In fact, teens who say their parents establish rules and pay attention to their activities in a helpful, supportive way are half as likely to be in a crash. According to research from The Children's Hospital of Philadelphia (CHOP) and State Farm®, it's important for parents to communicate with teens that the rules are in place to keep them safe--not in order to control them.
Motor vehicle crashes are the No. 1 cause of death for adolescents, and a teen driver's greatest lifetime chance of crashing occurs in the first six to 12 months after receiving a license. However, studies show that the majority of these crashes are preventable.
It's a fact that supermodel and celebrity mom Niki Taylor knows personally. "As the mother of two teenage sons and a car crash survivor, I know firsthand the gravity of this issue, and I wanted to try to do something about it," she says.
To help parents talk with their teens, Taylor teamed with State Farm and CHOP to develop an online resource to guide parents in setting rules that are the most likely to protect their teen drivers. The resource offers these tips:
Set Permanent Driving Rules
• Use seat belts on every trip.
• Do not use cell phones or other electronic devices while driving. Help your teen follow this rule by setting the example: Complete calls before your car is in gear and pull over for urgent calls.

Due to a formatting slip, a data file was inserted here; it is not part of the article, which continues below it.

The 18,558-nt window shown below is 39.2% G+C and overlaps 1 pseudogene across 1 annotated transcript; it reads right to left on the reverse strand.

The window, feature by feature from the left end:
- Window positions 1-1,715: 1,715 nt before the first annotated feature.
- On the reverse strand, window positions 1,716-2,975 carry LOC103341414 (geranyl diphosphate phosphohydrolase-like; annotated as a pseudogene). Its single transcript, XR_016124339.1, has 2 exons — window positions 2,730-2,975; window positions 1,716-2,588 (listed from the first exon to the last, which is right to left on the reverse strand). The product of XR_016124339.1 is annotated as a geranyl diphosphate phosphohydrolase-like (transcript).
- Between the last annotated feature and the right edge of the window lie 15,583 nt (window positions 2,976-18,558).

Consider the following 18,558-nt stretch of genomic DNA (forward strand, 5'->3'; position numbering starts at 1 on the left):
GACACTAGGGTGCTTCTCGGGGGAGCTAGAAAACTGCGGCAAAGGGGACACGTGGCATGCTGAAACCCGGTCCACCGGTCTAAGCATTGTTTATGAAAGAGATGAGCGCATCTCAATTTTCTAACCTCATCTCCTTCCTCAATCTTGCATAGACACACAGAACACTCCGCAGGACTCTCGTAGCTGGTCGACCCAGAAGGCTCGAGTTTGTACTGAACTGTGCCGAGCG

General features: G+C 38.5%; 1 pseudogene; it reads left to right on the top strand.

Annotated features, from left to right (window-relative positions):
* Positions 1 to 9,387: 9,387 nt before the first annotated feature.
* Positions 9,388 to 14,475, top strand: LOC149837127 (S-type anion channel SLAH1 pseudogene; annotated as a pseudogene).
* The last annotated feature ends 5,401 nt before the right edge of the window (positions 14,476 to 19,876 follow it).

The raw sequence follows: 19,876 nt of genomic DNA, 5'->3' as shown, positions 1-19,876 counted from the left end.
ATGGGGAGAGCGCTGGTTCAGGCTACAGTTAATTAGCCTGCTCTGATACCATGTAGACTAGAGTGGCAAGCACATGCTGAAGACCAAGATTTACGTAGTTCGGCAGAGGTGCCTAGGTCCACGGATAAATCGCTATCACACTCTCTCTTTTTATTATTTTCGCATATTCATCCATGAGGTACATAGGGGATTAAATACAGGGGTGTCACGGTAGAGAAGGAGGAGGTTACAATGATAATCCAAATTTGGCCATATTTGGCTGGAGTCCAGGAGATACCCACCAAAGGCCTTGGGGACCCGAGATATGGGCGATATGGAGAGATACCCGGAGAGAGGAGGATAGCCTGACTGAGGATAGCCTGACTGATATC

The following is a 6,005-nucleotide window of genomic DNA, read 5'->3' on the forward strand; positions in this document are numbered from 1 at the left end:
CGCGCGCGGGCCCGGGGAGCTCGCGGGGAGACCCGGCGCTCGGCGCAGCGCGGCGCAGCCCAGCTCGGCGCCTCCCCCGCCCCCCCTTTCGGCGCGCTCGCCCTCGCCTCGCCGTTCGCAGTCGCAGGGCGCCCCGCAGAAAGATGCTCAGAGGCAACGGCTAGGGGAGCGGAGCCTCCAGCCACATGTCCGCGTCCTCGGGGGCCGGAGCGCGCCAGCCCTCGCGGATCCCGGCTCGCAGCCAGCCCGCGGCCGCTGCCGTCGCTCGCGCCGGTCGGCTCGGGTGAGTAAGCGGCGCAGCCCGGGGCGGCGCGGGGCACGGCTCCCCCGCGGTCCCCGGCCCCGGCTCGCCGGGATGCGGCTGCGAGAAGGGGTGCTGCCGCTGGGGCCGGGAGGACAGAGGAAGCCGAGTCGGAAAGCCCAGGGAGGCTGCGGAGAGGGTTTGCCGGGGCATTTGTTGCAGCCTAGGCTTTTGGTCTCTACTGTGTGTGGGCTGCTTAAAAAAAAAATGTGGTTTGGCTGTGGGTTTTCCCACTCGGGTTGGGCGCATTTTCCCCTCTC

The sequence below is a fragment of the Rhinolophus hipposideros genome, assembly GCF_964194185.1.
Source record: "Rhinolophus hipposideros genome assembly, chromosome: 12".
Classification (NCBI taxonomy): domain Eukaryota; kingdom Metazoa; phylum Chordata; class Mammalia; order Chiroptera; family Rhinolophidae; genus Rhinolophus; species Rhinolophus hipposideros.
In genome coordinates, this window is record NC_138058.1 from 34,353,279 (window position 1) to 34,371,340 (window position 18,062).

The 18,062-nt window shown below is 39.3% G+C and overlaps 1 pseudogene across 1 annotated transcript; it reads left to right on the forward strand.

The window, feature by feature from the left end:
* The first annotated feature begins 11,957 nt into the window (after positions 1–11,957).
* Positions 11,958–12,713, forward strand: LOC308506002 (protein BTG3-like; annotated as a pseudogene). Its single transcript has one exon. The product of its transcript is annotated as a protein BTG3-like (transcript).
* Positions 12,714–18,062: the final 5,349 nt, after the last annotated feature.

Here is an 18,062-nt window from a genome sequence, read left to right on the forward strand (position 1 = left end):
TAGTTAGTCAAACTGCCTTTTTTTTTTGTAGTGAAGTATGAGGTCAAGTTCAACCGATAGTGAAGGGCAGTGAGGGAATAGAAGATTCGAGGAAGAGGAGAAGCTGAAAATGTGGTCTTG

• Follow all driving laws, including no speeding.
• Do not drive while impaired or ride as a passenger with an impaired driver.
• Do not ride with an unlicensed or inexperienced teen driver.
Set Initial Driving Limits
• No peer passengers. Include siblings as passengers after a teen's first six months of driving only if they are properly restrained.
• No nighttime driving. Gradually increase driving curfew after practicing driving at night with your teen.
• No high-speed roads. Slowly add more difficult roads after practicing together.
• No driving in bad weather. Allow teens to drive in more difficult conditions, such as light rain or snow, after you have practiced with them.
• Control the keys. Gradually increase the amount teens can drive after six months of being responsible--even if they drive their own car.
Go to www.statefarm.com/teendriving for more information on how to talk with your teen about safe driving.